Adding Rituximab to LMB Chemo Extends OS, EFS in Young Patients With Mature B-Cell NHL
Phase 3 study findings show that adding rituximab to standard lymphomes malins B (LMB) chemotherapy extends event-free survival (EFS) and overall survival (OS) in young patients with high-grade, high-risk, mature B-cell non-Hodgkin’s lymphoma (NHL; N Engl J Med. 2020;382:2207-2219).
“Rituximab added to chemotherapy prolongs survival among adults with B-cell cancer. Data on its efficacy and safety in children with high-grade, mature B-cell non-Hodgkin’s lymphoma are limited,” wrote Véronique Minard-Colin, MD, PhD, Department of Pediatric and Adolescent Oncology, Gustave Roussy, Université Paris-Saclay, Villejuif, France, and colleagues.
To fill this gap in literature, Dr Minard-Colin et al carried out an open-label, international study of 328 patients (aged <18 years) with high-risk, mature B-cell non-Hodgkin’s lymphoma or acute leukemia; approximately 86% of the patients had Burkitt’s lymphoma. The goal was to compare the addition of 6 rituximab doses to standard lymphomes malins B (LMB) chemotherapy (n = 164) with standard LMB chemotherapy alone (n = 164).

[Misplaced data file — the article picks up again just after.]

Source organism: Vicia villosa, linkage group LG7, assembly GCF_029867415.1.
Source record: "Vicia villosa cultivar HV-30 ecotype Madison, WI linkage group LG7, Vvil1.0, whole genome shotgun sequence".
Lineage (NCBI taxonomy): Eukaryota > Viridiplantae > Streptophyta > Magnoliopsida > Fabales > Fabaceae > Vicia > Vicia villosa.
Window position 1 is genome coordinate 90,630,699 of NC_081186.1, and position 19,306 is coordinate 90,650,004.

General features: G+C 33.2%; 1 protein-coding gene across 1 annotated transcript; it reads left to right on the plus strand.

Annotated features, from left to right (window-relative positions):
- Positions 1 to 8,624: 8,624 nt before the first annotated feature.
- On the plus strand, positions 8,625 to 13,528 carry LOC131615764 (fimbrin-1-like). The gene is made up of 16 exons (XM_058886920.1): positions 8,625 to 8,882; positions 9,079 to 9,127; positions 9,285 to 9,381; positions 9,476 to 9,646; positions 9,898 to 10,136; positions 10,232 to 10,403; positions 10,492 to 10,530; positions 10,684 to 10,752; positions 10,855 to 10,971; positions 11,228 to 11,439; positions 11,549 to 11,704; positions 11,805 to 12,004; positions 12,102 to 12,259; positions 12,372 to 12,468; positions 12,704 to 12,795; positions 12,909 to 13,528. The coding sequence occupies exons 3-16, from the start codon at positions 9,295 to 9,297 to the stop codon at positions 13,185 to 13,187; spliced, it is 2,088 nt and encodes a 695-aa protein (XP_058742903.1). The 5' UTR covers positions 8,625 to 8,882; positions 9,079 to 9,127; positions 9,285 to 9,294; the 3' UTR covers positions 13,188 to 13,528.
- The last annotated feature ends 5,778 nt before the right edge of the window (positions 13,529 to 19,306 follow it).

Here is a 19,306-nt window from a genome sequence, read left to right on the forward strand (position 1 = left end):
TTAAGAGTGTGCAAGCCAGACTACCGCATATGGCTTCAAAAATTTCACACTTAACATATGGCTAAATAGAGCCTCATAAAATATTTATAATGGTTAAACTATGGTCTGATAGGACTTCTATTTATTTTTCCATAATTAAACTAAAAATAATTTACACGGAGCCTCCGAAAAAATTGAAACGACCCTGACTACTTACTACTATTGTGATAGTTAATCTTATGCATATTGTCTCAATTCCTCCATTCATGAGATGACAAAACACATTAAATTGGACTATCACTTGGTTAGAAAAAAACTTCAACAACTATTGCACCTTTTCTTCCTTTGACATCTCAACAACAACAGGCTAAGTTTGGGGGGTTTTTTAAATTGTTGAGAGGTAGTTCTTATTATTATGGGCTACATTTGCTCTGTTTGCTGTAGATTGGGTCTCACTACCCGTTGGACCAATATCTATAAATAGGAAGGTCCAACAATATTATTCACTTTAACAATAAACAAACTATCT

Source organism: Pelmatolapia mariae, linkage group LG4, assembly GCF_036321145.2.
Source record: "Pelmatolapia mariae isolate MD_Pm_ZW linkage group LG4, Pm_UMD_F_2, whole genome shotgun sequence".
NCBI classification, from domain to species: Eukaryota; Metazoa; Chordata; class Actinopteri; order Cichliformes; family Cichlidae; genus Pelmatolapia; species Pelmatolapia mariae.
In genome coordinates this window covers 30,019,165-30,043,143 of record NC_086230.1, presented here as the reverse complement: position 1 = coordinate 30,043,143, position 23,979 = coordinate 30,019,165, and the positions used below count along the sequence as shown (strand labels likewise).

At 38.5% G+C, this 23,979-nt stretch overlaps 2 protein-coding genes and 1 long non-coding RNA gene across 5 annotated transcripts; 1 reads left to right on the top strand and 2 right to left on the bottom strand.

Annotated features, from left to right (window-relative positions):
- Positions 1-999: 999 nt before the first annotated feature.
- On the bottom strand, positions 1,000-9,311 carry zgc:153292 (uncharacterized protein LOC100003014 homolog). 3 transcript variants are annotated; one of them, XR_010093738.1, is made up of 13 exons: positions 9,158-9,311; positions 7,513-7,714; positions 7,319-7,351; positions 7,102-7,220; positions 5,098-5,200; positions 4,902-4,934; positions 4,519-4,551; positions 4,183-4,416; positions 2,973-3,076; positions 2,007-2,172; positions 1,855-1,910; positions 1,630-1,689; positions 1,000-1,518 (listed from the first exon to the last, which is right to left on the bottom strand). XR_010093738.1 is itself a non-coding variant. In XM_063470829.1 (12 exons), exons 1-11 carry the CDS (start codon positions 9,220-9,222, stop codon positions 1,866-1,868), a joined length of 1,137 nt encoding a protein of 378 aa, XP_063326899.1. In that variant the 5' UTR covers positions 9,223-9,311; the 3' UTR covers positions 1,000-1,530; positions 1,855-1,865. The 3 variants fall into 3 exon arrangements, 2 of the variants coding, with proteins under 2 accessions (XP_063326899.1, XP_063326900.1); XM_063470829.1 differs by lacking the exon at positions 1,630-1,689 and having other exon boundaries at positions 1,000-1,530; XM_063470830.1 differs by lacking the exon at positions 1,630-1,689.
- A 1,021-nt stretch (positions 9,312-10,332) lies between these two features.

The main end point of the study was EFS, and the researchers also evaluated [OS] and toxic effects.
The median follow-up time frame was 39.9 months, during which events were observed in 10 and 28 patients in the rituximab–chemotherapy and chemotherapy-alone arms, respectively.
The 3-year EFS was 93.9% (95% CI, 89.1-96.7) in the rituximab–chemotherapy arm and 82.3% (95% CI, 75.7-87.5) in the chemotherapy-alone group (hazard ratio [HR] for primary refractory disease or first occurrence of progression, relapse after response, death from any cause, or second cancer, 0.32; 95% CI, 0.15-0.66; 1-sided P = .00096).
Deaths were reported for 8 and 20 patients in each arm, respectively (hazard ratio, 0.36; 95% CI, 0.16-0.82).
Acute adverse events grade ≥4 were reported after pre-phase treatment in 33.3% of patients in the rituximab–chemotherapy group and 24.2% in the chemotherapy group (P = .07); these events were tied mostly to febrile neutropenia and infection.
Of note, almost twice as many patients in the rituximab–chemotherapy group had a low IgG level 1 year after being included in the study.
“Rituximab added to standard LMB chemotherapy markedly prolonged [EFS] and [OS] among children and adolescents with high-grade, high-risk, mature B-cell non-Hodgkin’s lymphoma and was associated with a higher incidence of hypogammaglobulinemia and, potentially, more episodes of infection,” Dr Minard-Colin and co-investigators concluded.—Hina M. Porcelli